Picture courtesy of MS Paint & L. R. Glover Designs
The second poster, presented by Aadhikari, examined whether, in 129-SvEv mice, the synchronization between the medial prefrontal cortex (mPFC), specifically the prelimbic area, and the vHPC can distinguish between safe and aversive areas in the elevated plus maze (EPM). The EPM, which is elevated off the ground, is a common behavioral apparatus used to induce stress and anxiety behaviors in rodents; it consists of two closed arms, which are the "safe" arms of the maze where high walls surround the mouse as to avoid falling, whereas the open arms are those that are wall-less (or have very small walls) in order to promote anxiety and fear of the height. In order to explore whether these areas could distinguish between the safe (aka closed) arms and averse (aka open) arms, they recorded from multiple mPFC neurons while simultaneously monitoring (via local field potentials) how the vHPC responds. What they find is, the mPFC neurons can distinguish between the arms, regardless of whether they were open or closed. mPFC neurons that fired in the closed arms began to decrease their firing rate when the mouse was transition to an open arm and units that fired preferentially in open arms started to decrease their firing upon transitioning to the closed arm. Here enters the vHPC. They find that the mPFC neurons that respond more strongly to either set of arms is also highly coupled with theta activity in the vHPC. This direction of vHPC to mPFC signalling has been shown to be uni-directional.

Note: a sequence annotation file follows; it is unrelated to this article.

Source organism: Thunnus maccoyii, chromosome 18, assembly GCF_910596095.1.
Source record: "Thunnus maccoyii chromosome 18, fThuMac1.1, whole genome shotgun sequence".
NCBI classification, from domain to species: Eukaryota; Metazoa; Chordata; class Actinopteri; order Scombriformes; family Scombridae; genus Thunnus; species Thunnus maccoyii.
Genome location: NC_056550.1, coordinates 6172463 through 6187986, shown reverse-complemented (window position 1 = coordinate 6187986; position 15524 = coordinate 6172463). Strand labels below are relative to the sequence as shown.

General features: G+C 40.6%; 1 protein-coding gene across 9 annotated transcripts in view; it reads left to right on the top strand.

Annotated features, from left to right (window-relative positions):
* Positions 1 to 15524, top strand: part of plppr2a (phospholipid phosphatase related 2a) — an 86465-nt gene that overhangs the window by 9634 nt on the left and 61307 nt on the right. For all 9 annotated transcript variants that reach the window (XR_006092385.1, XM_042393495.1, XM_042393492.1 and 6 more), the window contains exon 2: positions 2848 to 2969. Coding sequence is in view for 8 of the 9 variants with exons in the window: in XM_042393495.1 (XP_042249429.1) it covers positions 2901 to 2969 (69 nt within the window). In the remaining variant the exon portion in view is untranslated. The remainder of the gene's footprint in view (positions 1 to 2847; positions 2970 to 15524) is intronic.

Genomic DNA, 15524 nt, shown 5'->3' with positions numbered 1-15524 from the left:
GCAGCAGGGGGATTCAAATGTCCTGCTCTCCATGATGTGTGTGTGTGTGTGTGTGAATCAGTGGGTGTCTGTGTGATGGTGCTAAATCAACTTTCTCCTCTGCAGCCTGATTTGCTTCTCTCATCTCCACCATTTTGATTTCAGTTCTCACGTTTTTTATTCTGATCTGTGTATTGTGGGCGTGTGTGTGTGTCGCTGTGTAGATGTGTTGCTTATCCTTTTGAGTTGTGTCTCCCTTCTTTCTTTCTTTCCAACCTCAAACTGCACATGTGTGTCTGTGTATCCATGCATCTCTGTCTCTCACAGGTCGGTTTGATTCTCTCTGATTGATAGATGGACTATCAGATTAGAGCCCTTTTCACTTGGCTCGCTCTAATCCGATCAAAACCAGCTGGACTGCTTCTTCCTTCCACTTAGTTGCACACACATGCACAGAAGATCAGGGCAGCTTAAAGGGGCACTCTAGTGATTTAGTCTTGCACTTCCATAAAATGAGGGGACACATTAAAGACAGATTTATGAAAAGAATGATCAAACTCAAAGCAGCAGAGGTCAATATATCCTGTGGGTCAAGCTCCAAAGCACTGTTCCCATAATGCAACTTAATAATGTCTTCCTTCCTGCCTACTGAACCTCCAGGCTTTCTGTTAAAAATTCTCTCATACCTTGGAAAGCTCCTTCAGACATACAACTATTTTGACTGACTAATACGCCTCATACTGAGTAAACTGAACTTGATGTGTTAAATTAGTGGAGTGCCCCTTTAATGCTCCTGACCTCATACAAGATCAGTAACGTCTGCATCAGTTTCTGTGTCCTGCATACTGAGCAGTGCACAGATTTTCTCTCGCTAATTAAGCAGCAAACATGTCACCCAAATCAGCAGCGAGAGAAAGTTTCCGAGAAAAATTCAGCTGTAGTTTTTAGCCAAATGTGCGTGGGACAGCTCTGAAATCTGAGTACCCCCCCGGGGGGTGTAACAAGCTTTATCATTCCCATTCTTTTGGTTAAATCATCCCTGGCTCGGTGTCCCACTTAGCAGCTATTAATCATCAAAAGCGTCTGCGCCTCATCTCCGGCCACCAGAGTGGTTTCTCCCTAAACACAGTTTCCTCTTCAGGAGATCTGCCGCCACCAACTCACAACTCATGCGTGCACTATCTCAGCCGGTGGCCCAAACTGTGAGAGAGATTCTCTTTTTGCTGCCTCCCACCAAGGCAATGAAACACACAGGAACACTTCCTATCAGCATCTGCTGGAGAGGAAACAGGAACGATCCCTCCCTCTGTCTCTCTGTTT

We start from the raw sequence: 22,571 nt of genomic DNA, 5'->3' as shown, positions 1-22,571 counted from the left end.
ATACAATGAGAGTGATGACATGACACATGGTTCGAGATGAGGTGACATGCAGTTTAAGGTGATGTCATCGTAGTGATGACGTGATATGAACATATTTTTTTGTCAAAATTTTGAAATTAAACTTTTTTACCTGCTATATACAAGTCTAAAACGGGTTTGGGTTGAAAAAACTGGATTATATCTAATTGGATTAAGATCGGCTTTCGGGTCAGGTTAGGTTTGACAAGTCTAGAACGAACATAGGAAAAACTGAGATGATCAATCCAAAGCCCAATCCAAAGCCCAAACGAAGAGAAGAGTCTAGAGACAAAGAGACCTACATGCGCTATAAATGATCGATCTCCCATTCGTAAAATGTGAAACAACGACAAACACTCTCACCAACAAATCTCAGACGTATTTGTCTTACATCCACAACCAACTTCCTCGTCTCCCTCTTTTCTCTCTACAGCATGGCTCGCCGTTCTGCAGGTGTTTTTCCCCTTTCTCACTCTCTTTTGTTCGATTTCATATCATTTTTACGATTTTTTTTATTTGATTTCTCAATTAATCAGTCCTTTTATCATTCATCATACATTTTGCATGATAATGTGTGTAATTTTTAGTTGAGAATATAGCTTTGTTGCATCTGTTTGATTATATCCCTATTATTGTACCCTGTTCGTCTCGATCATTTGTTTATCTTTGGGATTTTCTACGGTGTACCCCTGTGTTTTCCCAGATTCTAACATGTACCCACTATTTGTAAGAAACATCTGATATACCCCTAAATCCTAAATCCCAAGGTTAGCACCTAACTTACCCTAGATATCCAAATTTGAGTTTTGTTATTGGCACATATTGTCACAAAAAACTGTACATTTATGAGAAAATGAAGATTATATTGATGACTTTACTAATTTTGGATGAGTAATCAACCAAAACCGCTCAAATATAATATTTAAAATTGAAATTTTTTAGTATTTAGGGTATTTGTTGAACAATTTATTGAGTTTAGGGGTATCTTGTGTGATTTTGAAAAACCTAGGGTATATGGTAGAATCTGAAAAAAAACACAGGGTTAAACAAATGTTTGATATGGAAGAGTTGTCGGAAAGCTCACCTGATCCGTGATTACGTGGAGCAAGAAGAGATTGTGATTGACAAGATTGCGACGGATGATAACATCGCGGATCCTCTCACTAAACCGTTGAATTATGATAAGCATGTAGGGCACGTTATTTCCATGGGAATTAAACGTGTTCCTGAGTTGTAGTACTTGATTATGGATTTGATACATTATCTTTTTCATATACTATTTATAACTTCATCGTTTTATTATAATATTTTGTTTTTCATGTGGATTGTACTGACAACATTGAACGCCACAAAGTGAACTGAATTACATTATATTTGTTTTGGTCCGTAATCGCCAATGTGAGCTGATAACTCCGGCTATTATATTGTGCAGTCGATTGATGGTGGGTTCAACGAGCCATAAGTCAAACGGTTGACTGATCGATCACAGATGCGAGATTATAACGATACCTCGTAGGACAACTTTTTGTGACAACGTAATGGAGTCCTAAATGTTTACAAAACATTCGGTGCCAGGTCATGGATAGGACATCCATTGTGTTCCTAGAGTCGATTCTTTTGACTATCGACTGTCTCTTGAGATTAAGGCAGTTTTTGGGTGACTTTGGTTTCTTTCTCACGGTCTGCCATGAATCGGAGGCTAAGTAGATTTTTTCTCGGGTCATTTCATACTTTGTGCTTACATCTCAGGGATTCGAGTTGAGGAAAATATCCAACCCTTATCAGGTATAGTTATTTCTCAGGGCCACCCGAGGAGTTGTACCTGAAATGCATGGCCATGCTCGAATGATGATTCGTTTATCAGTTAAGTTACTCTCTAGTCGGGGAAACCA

In terms of how the mice behaved on the EPM, they find that animals that tended to avoid the open arms had less, I repeat less, mPFC neurons that distinguished between the arm types. Why the heck would animals that avoid open arms have less mPFC neurons that distinguish the two types of arms -- it's counter-intuitive (but is science not usually?). Interestingly, overall firing rate in avoidant mice (those that tended to stay in the closed arms) was higher than the rates from the less-avoidant mice. Why? An answer was given in the form that, it is quite possible the mPFC neurons that respond more strongly to the closed arms generalized over open and closed arms, thereby increasing the total firing rate, as it then would appear that there would be no distinguishing neurons (e.g. they fire equally to the open and closed arms wildly).